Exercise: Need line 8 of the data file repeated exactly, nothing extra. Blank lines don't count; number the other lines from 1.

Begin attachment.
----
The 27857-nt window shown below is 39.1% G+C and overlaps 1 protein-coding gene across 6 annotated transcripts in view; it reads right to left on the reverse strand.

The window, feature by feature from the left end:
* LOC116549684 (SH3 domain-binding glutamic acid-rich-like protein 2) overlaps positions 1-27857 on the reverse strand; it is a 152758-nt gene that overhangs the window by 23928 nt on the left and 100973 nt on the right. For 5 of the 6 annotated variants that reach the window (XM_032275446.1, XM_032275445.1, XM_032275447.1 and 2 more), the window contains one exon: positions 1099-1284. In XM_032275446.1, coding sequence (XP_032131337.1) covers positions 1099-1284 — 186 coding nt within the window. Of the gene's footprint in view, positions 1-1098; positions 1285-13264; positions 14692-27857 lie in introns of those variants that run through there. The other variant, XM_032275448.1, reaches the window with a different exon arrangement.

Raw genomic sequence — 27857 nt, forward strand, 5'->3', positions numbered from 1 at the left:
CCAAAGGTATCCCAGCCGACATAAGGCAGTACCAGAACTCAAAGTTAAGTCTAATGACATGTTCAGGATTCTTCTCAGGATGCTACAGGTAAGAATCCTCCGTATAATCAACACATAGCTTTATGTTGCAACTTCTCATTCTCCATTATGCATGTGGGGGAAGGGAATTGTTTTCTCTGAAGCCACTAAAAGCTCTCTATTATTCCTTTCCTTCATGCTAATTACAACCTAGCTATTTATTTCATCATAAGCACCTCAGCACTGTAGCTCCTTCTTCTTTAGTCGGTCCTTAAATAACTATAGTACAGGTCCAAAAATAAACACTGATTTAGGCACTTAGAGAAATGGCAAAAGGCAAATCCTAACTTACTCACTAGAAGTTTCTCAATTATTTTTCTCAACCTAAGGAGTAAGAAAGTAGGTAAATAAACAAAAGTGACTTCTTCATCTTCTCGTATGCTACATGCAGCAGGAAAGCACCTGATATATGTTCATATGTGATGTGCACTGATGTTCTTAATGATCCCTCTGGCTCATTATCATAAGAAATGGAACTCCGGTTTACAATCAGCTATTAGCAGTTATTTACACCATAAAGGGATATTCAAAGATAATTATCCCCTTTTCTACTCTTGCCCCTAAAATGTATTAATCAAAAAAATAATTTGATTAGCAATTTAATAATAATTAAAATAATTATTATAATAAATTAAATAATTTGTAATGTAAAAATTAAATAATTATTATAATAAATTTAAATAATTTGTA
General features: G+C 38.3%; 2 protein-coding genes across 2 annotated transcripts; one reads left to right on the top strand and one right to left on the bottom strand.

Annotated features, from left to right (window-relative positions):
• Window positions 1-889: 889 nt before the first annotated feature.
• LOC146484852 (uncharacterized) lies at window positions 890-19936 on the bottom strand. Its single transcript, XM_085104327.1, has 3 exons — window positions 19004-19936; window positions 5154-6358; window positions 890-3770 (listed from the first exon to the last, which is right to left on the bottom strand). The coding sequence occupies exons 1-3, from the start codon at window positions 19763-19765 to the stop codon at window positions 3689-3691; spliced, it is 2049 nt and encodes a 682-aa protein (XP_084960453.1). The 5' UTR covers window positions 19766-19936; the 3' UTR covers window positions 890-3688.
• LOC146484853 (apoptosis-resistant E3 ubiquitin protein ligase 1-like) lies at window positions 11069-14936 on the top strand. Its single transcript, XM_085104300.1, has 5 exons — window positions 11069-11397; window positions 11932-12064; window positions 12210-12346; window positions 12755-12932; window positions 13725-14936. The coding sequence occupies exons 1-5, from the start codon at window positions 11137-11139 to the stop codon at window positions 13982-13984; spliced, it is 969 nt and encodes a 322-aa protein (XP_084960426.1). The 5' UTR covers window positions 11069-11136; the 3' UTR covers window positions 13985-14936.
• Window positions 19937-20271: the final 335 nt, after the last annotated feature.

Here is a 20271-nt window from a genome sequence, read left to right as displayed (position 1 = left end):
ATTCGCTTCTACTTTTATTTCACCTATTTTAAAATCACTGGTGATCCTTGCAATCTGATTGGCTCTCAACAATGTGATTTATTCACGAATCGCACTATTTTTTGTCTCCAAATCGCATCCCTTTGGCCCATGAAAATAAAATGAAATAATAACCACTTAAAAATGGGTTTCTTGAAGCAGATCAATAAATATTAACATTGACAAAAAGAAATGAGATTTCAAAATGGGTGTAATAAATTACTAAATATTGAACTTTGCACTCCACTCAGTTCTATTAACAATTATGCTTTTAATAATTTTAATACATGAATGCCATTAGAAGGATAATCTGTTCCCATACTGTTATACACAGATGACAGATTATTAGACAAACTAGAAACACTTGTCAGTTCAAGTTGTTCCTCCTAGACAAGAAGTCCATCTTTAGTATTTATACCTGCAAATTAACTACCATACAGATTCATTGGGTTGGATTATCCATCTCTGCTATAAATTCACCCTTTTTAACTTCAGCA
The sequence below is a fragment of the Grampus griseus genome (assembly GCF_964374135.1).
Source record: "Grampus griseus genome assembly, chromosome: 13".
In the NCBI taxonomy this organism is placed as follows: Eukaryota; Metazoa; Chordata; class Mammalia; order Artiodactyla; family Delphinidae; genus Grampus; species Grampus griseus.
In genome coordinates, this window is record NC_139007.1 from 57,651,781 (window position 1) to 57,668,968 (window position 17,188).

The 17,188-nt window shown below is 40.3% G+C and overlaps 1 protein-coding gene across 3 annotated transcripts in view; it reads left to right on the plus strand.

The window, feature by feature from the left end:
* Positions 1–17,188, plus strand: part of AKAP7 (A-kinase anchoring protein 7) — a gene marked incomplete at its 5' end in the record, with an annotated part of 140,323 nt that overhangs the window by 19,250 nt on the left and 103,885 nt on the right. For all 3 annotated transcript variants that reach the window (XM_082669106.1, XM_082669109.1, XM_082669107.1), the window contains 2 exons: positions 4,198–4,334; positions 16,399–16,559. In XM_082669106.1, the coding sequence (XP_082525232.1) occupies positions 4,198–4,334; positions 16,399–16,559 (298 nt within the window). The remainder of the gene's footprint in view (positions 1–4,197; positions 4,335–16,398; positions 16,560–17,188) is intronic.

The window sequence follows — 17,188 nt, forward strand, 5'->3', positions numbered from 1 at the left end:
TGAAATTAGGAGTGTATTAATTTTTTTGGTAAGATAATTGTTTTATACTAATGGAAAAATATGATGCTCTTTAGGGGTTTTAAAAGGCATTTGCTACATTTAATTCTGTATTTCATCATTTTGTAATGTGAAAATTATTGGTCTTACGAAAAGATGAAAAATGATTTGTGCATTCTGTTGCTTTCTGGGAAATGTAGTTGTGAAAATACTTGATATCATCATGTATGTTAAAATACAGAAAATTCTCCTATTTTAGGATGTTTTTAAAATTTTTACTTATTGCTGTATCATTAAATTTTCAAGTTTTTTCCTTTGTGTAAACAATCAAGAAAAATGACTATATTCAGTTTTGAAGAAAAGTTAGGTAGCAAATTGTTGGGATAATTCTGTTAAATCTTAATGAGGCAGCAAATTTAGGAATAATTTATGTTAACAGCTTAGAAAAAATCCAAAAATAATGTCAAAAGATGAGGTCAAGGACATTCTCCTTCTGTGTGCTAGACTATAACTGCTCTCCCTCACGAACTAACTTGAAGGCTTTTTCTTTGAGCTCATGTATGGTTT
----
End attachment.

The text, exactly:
• Window positions 1-889: 889 nt before the first annotated feature.